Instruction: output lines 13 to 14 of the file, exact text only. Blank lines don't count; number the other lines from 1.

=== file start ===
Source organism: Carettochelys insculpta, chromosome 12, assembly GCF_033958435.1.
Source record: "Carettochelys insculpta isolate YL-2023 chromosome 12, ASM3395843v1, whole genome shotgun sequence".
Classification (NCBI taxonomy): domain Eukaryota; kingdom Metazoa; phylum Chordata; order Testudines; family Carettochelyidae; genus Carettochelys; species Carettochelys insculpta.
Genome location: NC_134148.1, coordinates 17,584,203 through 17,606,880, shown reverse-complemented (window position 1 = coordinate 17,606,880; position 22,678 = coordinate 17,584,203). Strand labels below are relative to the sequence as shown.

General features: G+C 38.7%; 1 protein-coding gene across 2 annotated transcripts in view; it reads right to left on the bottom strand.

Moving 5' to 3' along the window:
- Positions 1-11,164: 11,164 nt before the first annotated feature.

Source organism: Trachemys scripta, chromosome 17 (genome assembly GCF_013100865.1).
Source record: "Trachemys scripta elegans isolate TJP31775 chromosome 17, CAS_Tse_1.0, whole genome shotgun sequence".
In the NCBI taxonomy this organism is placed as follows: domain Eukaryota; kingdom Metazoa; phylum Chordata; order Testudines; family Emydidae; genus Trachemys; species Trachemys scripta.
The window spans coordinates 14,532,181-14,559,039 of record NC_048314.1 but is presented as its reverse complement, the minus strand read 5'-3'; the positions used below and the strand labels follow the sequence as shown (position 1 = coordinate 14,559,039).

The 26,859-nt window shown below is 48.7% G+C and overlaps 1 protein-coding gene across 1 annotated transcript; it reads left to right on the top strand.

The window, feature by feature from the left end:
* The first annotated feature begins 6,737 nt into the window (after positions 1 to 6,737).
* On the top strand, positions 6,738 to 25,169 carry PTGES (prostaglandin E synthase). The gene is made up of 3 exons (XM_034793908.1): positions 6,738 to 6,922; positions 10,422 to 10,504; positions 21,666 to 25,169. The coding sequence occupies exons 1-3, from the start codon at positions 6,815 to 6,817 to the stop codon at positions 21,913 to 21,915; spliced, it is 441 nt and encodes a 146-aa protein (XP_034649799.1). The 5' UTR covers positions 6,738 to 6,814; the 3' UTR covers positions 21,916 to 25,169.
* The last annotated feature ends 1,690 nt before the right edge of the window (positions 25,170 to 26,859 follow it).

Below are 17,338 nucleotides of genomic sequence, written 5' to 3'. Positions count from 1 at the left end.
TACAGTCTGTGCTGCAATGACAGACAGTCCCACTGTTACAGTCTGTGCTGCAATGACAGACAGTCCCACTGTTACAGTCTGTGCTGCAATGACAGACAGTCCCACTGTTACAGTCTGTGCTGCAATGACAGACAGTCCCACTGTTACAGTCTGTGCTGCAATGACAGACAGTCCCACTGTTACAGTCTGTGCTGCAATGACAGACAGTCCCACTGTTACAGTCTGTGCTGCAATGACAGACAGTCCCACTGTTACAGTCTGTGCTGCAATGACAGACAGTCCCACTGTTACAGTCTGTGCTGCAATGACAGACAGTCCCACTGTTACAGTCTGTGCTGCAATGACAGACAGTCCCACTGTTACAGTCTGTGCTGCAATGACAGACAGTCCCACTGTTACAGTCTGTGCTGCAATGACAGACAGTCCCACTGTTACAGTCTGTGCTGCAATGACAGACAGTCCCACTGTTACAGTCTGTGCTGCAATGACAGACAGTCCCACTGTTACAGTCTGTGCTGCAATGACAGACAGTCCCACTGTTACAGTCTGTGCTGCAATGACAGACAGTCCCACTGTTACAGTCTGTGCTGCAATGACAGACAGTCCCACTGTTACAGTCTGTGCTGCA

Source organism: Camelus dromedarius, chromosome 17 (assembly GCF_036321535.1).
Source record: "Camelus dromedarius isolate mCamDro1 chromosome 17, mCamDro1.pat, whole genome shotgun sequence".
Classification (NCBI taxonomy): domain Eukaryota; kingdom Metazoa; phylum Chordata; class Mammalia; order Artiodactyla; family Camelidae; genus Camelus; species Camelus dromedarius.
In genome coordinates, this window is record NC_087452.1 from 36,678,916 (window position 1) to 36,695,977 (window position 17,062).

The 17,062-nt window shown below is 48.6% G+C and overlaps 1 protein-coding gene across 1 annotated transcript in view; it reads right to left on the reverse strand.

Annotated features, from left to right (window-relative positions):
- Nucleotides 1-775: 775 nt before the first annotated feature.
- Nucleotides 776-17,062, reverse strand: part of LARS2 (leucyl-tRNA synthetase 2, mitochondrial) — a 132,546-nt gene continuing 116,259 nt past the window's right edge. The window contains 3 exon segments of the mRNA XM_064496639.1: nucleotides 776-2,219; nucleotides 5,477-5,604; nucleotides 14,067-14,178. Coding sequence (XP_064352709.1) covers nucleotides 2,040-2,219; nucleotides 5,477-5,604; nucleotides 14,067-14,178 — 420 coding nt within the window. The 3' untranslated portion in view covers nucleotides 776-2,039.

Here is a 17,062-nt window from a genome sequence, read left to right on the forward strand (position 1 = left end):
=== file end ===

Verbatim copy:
The window, feature by feature from the left end:
* The first annotated feature begins 6,737 nt into the window (after positions 1 to 6,737).